On-site interviews and questionnaires with stakeholders formed a key part of the MetaCDM project. We interviewed stakeholders who have had to deal with disruptive events in the past and prepare for those in the future – airlines, airports, air navigation service providers, ground transportation providers and others. Amongst other questions we sought to understand: What strategies and response plans to major disruption exist for each stakeholder? How do they (or could they) interact with A-CDM? To what extent are they currently coordinated beyond the air transport system, and what means exist for greater cooperation? What are the potential benefits (and risks) of doing so? What new ideas in disruption management deserve to be pushed forward? Our report on the interview outcomes is freely available from the MetaCDM website.

LAYING THE FOUNDATIONS FOR AN EXTENDED CDM CONCEPT
Landside and Airside CDM can be united in the concept of Total Airport CDM. But responding to disruption may require CDM that reaches beyond the airport boundaries to encompass other stakeholders, including providers of alternative transportation modes and, most importantly, passengers. To do this, we need to move beyond current system metrics that measure airport and airline success by aircraft delays, and focus on the whole of a passenger's door-to-door journey. We envisage a future where passengers can access integrated real-time information on flight delays, congestion and expected airport process times throughout their journey, enabling them to make better-informed decisions about their travel. When disruption strikes, passengers will be informed rapidly and can choose from a range of alternative solutions, including ground transportation.
The data-gathering and information synthesis carried out during the project were vital first steps towards bringing together an extended CDM concept – one in which airside, landside and ground transportation providers work together to optimise the passenger experience and reduce disruption costs. The final project outcome is the MetaCDM Concept of Operations. Based on the existing A-CDM standard, we outline the key functional groups needed to bring extended CDM into practice. We propose a milestone-based approach for door-to-door air passenger journeys which is straightforwardly adaptable even to cases of severe disruption. The concept is designed to provide benefits to stakeholders (including shorter journey times and a reduction in uncertainty) even under normal conditions. In crisis situations, the milestone approach adapts to encompass ground transportation and other alternatives. The passenger is kept fully informed and in control of their journey.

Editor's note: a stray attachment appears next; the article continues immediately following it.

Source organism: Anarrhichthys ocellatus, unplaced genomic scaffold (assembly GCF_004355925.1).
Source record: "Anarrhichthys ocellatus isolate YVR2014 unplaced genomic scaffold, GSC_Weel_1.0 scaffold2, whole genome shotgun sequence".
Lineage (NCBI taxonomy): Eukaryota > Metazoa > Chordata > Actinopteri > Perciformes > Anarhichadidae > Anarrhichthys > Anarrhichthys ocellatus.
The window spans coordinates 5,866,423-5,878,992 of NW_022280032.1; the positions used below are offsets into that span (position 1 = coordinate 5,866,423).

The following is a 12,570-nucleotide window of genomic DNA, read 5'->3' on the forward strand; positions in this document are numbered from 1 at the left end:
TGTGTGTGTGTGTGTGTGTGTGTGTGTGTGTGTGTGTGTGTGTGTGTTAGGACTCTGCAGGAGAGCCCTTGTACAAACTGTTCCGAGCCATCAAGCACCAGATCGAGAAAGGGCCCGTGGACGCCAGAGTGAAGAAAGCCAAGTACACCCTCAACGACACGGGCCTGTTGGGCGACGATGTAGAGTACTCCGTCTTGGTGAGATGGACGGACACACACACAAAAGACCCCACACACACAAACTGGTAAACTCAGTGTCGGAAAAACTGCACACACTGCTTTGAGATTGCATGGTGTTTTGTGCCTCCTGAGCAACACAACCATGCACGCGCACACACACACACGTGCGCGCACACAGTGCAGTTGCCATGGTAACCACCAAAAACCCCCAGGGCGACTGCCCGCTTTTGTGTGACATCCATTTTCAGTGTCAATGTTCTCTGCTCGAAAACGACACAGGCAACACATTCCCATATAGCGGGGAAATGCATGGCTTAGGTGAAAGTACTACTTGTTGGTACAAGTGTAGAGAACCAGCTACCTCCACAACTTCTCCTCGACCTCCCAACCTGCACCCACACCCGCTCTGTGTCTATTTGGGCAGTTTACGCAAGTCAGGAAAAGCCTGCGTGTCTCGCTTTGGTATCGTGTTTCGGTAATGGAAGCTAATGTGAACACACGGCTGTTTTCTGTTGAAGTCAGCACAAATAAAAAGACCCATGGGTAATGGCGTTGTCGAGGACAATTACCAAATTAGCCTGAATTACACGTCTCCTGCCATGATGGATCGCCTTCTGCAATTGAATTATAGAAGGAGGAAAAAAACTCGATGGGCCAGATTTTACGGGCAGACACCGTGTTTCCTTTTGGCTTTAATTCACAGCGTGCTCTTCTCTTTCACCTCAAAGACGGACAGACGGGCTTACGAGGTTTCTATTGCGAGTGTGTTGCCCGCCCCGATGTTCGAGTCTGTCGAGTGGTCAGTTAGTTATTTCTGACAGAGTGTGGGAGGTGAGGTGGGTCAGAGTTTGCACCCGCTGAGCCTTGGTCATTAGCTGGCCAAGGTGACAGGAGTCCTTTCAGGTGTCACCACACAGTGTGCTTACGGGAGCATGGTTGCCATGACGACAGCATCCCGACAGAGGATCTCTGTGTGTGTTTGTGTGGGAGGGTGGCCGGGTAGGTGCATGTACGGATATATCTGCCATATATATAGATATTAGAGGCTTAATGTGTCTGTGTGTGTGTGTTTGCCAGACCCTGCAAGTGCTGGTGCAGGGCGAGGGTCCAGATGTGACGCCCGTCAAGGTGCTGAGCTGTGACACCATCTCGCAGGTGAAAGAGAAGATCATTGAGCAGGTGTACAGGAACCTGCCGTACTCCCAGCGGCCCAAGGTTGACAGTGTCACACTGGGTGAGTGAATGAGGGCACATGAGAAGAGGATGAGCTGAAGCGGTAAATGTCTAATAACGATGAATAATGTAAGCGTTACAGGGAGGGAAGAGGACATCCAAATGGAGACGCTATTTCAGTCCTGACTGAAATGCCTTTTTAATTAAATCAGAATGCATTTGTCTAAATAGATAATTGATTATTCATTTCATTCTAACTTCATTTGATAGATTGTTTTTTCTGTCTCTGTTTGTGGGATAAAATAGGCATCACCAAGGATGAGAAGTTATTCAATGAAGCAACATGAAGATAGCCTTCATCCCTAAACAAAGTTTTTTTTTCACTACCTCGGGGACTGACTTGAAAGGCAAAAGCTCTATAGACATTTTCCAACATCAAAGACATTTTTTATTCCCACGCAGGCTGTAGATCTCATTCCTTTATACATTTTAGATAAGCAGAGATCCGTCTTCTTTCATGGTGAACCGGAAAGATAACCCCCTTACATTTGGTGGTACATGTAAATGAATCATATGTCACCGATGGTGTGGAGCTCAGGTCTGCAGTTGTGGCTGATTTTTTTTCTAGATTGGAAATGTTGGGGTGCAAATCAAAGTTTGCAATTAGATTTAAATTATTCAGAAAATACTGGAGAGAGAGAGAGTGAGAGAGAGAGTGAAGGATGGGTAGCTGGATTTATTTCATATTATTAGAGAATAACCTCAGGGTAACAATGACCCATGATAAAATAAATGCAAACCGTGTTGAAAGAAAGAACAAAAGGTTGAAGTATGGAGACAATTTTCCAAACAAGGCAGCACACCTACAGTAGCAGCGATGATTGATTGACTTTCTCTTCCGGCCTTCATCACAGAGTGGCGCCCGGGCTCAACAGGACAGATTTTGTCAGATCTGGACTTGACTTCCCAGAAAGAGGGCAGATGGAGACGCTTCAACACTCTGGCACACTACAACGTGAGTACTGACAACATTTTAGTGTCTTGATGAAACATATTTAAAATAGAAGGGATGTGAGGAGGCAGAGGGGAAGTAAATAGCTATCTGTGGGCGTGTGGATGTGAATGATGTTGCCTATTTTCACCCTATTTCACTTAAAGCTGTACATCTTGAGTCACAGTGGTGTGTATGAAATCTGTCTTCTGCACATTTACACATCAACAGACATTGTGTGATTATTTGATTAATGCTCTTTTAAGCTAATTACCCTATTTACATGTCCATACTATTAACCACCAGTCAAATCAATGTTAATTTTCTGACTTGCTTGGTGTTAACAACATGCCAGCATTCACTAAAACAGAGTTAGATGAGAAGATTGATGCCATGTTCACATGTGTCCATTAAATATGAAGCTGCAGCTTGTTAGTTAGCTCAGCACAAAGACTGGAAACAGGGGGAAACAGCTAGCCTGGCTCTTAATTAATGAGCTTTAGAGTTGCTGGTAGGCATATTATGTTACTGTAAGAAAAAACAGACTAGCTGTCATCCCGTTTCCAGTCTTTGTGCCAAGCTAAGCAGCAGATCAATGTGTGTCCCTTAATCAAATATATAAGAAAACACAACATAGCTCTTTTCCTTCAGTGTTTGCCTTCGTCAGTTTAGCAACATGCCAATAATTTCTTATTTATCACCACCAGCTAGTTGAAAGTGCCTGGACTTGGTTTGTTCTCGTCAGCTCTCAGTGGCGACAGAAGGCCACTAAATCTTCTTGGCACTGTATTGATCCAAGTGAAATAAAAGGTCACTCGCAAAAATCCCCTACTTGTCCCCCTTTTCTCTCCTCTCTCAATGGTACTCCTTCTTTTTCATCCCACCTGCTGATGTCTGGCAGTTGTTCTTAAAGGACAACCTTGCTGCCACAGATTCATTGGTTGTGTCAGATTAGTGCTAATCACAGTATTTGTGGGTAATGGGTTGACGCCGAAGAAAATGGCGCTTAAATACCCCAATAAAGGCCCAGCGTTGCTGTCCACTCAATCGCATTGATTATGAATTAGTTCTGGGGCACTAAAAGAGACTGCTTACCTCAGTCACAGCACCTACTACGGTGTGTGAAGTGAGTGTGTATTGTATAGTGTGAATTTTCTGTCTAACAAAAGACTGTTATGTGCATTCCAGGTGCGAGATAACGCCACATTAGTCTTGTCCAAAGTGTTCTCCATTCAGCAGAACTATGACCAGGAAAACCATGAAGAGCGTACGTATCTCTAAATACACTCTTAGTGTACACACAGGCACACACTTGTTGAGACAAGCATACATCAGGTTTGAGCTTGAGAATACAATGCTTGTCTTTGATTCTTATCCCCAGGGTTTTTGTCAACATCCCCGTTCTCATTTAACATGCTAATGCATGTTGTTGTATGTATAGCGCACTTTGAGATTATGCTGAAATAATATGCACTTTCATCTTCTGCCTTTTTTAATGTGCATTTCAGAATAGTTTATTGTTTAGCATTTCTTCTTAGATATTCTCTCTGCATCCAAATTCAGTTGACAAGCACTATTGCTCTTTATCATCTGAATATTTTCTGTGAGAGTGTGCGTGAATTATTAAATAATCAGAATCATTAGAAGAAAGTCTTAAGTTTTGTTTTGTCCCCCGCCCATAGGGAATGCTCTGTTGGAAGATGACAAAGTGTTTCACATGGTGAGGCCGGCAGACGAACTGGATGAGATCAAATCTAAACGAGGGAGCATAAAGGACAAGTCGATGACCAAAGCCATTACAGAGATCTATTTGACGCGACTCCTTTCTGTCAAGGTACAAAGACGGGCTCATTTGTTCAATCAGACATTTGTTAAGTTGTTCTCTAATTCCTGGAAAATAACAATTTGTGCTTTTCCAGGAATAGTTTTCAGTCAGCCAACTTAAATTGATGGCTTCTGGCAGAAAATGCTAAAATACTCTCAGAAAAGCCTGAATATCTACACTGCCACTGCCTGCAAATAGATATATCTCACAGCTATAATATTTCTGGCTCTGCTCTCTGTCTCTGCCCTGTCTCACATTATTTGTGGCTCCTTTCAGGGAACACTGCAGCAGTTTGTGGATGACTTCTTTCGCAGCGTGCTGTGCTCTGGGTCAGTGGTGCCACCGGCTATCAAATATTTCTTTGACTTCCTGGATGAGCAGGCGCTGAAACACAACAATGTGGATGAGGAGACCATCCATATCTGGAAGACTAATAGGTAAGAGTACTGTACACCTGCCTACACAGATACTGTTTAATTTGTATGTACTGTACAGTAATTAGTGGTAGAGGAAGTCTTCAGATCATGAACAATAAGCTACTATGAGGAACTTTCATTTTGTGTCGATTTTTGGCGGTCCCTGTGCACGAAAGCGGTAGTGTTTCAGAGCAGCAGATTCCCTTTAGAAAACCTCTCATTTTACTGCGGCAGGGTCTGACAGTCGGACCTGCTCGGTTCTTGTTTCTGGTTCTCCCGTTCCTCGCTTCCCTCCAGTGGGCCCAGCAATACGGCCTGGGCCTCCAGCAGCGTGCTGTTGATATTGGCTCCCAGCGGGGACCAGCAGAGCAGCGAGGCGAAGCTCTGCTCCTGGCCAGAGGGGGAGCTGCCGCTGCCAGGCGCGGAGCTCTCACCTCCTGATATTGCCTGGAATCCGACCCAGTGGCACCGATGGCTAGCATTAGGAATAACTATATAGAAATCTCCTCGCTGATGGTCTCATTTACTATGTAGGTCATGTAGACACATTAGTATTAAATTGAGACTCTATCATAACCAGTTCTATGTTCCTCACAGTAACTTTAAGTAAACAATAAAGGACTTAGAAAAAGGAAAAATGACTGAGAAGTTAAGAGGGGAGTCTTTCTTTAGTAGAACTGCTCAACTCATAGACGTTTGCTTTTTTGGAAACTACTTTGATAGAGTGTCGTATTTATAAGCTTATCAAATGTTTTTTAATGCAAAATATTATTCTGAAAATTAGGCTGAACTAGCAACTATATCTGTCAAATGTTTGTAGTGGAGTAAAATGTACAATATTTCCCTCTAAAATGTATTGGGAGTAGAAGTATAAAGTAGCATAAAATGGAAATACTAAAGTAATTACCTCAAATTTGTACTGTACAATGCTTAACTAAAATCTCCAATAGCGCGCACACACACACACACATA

Our Concept of Operations is freely downloadable from the MetaCDM website. As well as a full description of the concept, it includes an initial benefit assessment and a roadmap for future research towards the goal of seamless air mobility in Europe.

WORKSHOPS
To validate the three project phases, the MetaCDM project centred around a series of workshops at which stakeholders reviewed the outcomes of the project so far, advised on future steps and influenced the concepts being developed. At every step, the practical advice of those who have dealt with air transport system disruption was vital.
• Workshop 1, held at London Heathrow Airport in January 2013, reviewed the current state of CDM and response to crisis events.
• Workshop 2, at Frankfurt Airport in November 2013, focused on lessons learned from MetaCDM’s series of on-site interviews with affected stakeholders, and on the contribution of multimodality.
• Workshop 3, in Toulouse in May 2014, discussed the final project outcomes, future directions, enabling technologies, and steps towards a new passenger-centric concept of operations.
Detailed reports on all three workshops can be downloaded freely from the MetaCDM website.

Potential Impact:
MetaCDM is a concept development project, bringing together ideas from the literature and from stakeholder interviews to develop ideas for extending CDM beyond its current airside focus. As such, its impacts lie mainly in three areas.